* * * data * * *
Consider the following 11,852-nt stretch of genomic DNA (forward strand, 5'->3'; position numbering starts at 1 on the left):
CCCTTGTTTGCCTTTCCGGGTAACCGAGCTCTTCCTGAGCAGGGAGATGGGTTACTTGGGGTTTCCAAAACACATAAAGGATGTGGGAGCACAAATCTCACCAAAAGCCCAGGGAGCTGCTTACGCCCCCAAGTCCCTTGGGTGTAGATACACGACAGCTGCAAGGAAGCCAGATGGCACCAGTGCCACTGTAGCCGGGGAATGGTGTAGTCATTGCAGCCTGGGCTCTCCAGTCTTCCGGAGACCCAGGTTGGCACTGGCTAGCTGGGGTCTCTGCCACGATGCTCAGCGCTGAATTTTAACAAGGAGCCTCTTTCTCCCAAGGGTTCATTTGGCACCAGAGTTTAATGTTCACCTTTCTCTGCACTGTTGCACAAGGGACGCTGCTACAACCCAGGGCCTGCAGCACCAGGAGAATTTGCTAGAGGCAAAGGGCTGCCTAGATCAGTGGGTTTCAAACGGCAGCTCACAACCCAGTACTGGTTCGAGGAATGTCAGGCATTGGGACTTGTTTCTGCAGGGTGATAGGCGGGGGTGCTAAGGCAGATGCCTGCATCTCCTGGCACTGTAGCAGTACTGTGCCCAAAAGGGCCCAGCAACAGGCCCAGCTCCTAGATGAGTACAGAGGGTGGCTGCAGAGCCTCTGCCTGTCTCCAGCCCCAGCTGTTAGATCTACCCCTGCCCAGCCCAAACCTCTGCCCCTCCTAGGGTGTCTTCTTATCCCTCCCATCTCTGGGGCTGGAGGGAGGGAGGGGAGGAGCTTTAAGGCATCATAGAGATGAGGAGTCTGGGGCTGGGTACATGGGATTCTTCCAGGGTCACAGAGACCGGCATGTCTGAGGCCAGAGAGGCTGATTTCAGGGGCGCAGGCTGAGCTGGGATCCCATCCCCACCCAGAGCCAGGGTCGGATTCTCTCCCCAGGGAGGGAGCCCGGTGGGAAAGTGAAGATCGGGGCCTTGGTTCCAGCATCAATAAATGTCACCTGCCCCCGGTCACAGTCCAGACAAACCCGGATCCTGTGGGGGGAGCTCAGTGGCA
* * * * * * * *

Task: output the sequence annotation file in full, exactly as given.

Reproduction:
Consider the following 11,852-nt stretch of genomic DNA (forward strand, 5'->3'; position numbering starts at 1 on the left):
CCCTTGTTTGCCTTTCCGGGTAACCGAGCTCTTCCTGAGCAGGGAGATGGGTTACTTGGGGTTTCCAAAACACATAAAGGATGTGGGAGCACAAATCTCACCAAAAGCCCAGGGAGCTGCTTACGCCCCCAAGTCCCTTGGGTGTAGATACACGACAGCTGCAAGGAAGCCAGATGGCACCAGTGCCACTGTAGCCGGGGAATGGTGTAGTCATTGCAGCCTGGGCTCTCCAGTCTTCCGGAGACCCAGGTTGGCACTGGCTAGCTGGGGTCTCTGCCACGATGCTCAGCGCTGAATTTTAACAAGGAGCCTCTTTCTCCCAAGGGTTCATTTGGCACCAGAGTTTAATGTTCACCTTTCTCTGCACTGTTGCACAAGGGACGCTGCTACAACCCAGGGCCTGCAGCACCAGGAGAATTTGCTAGAGGCAAAGGGCTGCCTAGATCAGTGGGTTTCAAACGGCAGCTCACAACCCAGTACTGGTTCGAGGAATGTCAGGCATTGGGACTTGTTTCTGCAGGGTGATAGGCGGGGGTGCTAAGGCAGATGCCTGCATCTCCTGGCACTGTAGCAGTACTGTGCCCAAAAGGGCCCAGCAACAGGCCCAGCTCCTAGATGAGTACAGAGGGTGGCTGCAGAGCCTCTGCCTGTCTCCAGCCCCAGCTGTTAGATCTACCCCTGCCCAGCCCAAACCTCTGCCCCTCCTAGGGTGTCTTCTTATCCCTCCCATCTCTGGGGCTGGAGGGAGGGAGGGGAGGAGCTTTAAGGCATCATAGAGATGAGGAGTCTGGGGCTGGGTACATGGGATTCTTCCAGGGTCACAGAGACCGGCATGTCTGAGGCCAGAGAGGCTGATTTCAGGGGCGCAGGCTGAGCTGGGATCCCATCCCCACCCAGAGCCAGGGTCGGATTCTCTCCCCAGGGAGGGAGCCCGGTGGGAAAGTGAAGATCGGGGCCTTGGTTCCAGCATCAATAAATGTCACCTGCCCCCGGTCACAGTCCAGACAAACCCGGATCCTGTGGGGGGAGCTCAGTGGCA